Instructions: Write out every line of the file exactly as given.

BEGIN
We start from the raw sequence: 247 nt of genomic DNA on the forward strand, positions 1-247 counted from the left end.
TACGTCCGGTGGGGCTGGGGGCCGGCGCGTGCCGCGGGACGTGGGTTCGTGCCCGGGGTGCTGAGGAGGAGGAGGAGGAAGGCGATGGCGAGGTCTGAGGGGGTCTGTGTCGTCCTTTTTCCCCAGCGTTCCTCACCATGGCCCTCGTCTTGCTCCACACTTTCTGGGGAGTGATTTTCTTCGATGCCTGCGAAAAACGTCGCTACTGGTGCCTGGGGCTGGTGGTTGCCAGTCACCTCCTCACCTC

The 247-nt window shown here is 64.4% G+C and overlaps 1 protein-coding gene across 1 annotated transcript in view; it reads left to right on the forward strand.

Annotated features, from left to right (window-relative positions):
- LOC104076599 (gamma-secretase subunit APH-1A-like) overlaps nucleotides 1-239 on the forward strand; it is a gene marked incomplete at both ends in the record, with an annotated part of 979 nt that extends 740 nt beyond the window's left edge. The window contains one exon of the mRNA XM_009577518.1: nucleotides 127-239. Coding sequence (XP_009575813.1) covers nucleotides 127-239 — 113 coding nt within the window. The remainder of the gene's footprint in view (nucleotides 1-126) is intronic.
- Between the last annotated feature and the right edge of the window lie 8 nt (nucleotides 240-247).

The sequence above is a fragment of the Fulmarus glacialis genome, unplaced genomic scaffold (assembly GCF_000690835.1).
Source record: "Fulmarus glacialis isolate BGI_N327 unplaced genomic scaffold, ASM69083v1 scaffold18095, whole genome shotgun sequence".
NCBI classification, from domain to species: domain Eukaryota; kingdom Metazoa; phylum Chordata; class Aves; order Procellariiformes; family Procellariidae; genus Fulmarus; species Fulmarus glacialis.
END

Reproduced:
We start from the raw sequence: 247 nt of genomic DNA on the forward strand, positions 1-247 counted from the left end.
TACGTCCGGTGGGGCTGGGGGCCGGCGCGTGCCGCGGGACGTGGGTTCGTGCCCGGGGTGCTGAGGAGGAGGAGGAGGAAGGCGATGGCGAGGTCTGAGGGGGTCTGTGTCGTCCTTTTTCCCCAGCGTTCCTCACCATGGCCCTCGTCTTGCTCCACACTTTCTGGGGAGTGATTTTCTTCGATGCCTGCGAAAAACGTCGCTACTGGTGCCTGGGGCTGGTGGTTGCCAGTCACCTCCTCACCTC

The 247-nt window shown here is 64.4% G+C and overlaps 1 protein-coding gene across 1 annotated transcript in view; it reads left to right on the forward strand.

Annotated features, from left to right (window-relative positions):
- LOC104076599 (gamma-secretase subunit APH-1A-like) overlaps nucleotides 1-239 on the forward strand; it is a gene marked incomplete at both ends in the record, with an annotated part of 979 nt that extends 740 nt beyond the window's left edge. The window contains one exon of the mRNA XM_009577518.1: nucleotides 127-239. Coding sequence (XP_009575813.1) covers nucleotides 127-239 — 113 coding nt within the window. The remainder of the gene's footprint in view (nucleotides 1-126) is intronic.
- Between the last annotated feature and the right edge of the window lie 8 nt (nucleotides 240-247).

The sequence above is a fragment of the Fulmarus glacialis genome, unplaced genomic scaffold (assembly GCF_000690835.1).
Source record: "Fulmarus glacialis isolate BGI_N327 unplaced genomic scaffold, ASM69083v1 scaffold18095, whole genome shotgun sequence".
NCBI classification, from domain to species: domain Eukaryota; kingdom Metazoa; phylum Chordata; class Aves; order Procellariiformes; family Procellariidae; genus Fulmarus; species Fulmarus glacialis.